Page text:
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Hard Facts About Engine Break-In

Most people seem to operate on the philosophy that they can best get their money's worth from any mechanical device by treating it with great care. This is probably true, but in many cases it is necessary to interpret what great care really means. This is particularly applicable when considering the break-in of a modern, reciprocating aircraft engine. Aircraft owners frequently ask about the proper procedures for run-in of a new or remanufactured engine so they can carefully complete the required steps. Many of these recommended break-in procedures also apply to engines which have been overhauled or had a cylinder replaced.

The first careful consideration for engine run-in is the oil to be used. The latest revision of Textron Lycoming Service Instruction 1014 should be consulted for this information. The basic rule which applies to most normally aspirated Lycoming piston engines is simple; use straight mineral oil of the proper viscosity for the first fifty hours or until oil consumption stabilizes. Then switch to ashless dispersant (AD) oil.

The exceptions to the basic rule above are the O-320-H and the O/LO-360-E series. These engines may be operated using either straight mineral oil or ashless dispersant oil, however, if the engine is delivered with ashless dispersant oil installed, it must remain on ashless dispersant oil. The Textron Lycoming oil additive P/N LW-16702 must be added to the O-320-H and O/LO-360-E engines at airframe installation, and every 50 hours thereafter or at every oil change. An FAA-approved lubricating oil that contains, in the proper amount, an oil additive equivalent to LW-16702 will meet the requirements for the additive as stated in Lycoming Service Instruction No. 1014M.

All Lycoming turbocharged engines must be broken in with ashless dispersant oil only.

When taking delivery of a new aircraft, there is another point which must be emphasized. Some aircraft manufacturers add approved preservative lubricating oil to protect new engines from rust and corrosion at the time the aircraft leaves the factory. This preservative oil must be removed by the end of the first 25 hours of operation.

Each new or remanufactured engine is given a production test run at the factory before the engine is delivered to an aircraft manufacturer or other customer. After installation in the aircraft, the engine is run again during the test flights. These test runs will insure that the engine is operating normally and will provide an opportunity to locate small oil leaks or other minor discrepancies. In addition, these test runs do the initial seating of the piston rings. The rest of the break-in is the responsibility of the pilot who flies the aircraft during the next 50 hours.

A new, remanufactured, or overhauled engine should receive the same start, warm-up, and preflight checks as any other engine. There are some aircraft owners and pilots who would prefer to use low power settings for cruise during the break-in period. This is not recommended. A good break-in requires that the piston rings expand sufficiently to seat with the cylinder walls during the engine break-in period. This seating of the ring with the cylinder wall will only occur when pressures inside the cylinder are great enough to cause expansion of the piston rings. Pressures in the cylinder only become great enough for a good break-in when power settings above 65% are used.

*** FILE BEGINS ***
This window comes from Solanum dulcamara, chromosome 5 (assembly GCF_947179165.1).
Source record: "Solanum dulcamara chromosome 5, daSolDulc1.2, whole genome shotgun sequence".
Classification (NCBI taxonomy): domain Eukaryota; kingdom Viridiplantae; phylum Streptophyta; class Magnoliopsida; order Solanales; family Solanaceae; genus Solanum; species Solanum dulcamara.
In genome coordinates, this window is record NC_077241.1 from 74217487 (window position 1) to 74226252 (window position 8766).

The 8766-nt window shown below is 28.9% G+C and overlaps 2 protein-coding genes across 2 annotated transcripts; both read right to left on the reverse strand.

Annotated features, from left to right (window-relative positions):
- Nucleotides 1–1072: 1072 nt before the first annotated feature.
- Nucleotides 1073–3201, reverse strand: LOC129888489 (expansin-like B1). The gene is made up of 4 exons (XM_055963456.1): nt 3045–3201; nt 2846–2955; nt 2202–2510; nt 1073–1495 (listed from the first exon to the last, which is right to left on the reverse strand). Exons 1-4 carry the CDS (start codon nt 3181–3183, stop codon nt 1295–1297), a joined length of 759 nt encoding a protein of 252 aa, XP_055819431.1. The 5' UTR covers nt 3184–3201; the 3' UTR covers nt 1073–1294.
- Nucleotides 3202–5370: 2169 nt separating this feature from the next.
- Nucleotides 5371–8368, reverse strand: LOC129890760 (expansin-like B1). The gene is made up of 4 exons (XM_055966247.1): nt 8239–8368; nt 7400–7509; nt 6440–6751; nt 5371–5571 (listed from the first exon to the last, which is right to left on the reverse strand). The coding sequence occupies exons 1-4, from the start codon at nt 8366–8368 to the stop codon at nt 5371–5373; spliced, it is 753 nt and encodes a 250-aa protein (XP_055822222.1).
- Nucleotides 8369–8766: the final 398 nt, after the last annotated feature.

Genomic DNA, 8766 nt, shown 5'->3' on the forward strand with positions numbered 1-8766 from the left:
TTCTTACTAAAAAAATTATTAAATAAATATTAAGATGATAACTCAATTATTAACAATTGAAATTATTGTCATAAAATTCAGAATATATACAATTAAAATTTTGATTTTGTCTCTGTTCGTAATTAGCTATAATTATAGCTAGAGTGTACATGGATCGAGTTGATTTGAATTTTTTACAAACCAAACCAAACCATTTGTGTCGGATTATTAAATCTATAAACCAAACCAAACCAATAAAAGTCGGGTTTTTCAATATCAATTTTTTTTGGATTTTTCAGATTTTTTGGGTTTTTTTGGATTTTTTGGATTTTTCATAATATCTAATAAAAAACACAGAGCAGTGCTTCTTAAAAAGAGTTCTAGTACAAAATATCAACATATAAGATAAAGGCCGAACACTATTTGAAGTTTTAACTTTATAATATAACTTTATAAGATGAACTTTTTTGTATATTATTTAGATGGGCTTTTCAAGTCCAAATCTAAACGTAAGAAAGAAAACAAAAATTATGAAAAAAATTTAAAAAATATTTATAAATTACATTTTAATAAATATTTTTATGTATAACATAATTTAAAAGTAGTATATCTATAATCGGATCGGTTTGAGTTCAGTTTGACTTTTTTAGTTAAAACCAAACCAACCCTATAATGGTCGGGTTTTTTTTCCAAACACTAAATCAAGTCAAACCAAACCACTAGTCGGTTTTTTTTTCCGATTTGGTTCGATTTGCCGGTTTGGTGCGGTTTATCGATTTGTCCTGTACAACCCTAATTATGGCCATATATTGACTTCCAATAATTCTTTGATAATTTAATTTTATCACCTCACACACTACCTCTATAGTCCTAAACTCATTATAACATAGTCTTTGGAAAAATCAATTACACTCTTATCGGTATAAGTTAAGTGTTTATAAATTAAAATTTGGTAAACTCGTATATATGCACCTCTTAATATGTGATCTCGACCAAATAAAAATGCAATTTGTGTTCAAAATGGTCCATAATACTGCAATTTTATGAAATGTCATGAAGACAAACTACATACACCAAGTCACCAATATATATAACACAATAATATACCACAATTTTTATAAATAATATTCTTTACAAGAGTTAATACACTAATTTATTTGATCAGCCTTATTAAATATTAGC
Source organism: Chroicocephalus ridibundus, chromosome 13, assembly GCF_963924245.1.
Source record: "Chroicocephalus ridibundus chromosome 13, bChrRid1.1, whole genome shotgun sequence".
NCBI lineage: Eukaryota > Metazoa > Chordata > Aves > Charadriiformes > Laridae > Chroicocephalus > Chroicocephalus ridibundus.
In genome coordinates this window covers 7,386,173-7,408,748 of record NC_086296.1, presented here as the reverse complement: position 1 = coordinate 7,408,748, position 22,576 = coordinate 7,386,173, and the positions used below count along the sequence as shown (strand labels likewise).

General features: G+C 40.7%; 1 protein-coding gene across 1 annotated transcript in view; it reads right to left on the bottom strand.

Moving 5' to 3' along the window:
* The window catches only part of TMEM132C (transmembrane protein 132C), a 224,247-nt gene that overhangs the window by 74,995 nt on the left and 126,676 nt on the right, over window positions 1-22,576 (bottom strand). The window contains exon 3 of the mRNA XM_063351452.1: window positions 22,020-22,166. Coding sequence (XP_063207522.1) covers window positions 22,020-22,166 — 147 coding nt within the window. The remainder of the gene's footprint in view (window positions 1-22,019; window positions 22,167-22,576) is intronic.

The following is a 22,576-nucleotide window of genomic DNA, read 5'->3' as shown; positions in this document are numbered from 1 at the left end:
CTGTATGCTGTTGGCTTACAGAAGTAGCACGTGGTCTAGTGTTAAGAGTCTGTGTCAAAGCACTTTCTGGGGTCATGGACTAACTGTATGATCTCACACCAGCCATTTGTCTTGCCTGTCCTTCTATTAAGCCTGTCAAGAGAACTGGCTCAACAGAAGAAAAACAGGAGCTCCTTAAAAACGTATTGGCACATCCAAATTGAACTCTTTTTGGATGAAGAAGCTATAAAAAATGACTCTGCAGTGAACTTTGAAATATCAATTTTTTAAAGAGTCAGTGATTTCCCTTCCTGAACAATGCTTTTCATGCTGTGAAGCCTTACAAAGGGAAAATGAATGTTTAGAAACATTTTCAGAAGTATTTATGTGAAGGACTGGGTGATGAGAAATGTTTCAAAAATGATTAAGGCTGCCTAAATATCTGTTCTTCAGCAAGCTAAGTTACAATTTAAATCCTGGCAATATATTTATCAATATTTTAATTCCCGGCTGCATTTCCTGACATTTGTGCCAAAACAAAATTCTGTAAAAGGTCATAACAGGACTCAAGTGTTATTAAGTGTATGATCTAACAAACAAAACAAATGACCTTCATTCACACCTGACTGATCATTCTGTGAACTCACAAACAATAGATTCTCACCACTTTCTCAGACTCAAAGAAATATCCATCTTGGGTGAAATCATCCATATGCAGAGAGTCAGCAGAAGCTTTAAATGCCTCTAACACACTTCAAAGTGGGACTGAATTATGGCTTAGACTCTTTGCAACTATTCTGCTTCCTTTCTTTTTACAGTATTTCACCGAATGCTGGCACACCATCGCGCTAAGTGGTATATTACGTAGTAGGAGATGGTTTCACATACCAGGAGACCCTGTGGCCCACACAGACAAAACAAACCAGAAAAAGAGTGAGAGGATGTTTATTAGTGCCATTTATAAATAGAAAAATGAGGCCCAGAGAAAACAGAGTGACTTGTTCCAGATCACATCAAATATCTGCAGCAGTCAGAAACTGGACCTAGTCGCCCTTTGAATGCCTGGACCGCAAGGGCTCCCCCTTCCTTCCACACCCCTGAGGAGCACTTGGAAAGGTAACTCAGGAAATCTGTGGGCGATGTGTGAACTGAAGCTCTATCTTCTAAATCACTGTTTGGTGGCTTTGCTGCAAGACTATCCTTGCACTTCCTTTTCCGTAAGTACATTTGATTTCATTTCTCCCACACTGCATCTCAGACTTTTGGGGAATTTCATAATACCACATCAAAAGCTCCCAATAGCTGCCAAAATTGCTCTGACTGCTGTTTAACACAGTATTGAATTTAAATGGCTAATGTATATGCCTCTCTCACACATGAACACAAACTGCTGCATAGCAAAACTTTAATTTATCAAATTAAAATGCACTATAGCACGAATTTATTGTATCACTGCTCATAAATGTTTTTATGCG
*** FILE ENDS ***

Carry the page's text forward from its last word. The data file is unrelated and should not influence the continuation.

Full power for takeoff and climb during the break-in period is not harmful; it is beneficial, although engine temperatures should be monitored closely to insure that overheating does not occur. Cruise power settings above 65%, and preferably in the 70% to 75% of rated power range should be used to achieve a good engine break-in.

It should be remembered that if the new or remanufactured engine is normally aspirated (nonturbocharged), it will be necessary to cruise at the lower altitudes to obtain the required cruise power levels. Density altitudes in excess of 8000 feet (5000 feet is recommended) will not allow the engine to develop sufficient cruise power for a good break-in.

For those who still think that running the engine hard during break-in falls into the category of cruel and unusual punishment, there is one more argument for high power settings during engine break-in. The use of low power settings does not expand the piston rings enough, and a film of oil is left on the cylinder walls. The high temperatures in the combustion chamber will oxidize this oil film so that it creates a condition commonly known as glazing of the cylinder walls. When this happens, the ring break-in process stops, and excessive oil consumption frequently occurs. The bad news is that extensive glazing can only be corrected by removing the cylinders and rehoning the walls. This is expensive, and it is an expense that can be avoided by proper break in procedures.

To summarize, there are just a few items to remember about engine break-in: (1) If a preservative oil has been added by the aircraft manufacturer, drain it not later than the first 25 hours of operation; (2) Follow the engine manufacturers recommendation regarding the oil to be used for break-in and the period between changes; (3) Run the engine at high cruise power levels for best piston ring/cylinder wall mating; (4) Continue break in operation for 50 hours or until oil consumption stabilizes. These simple procedures should eliminate the possibility of cylinder wall glazing and should prepare the engine for a long and satisfactory service life.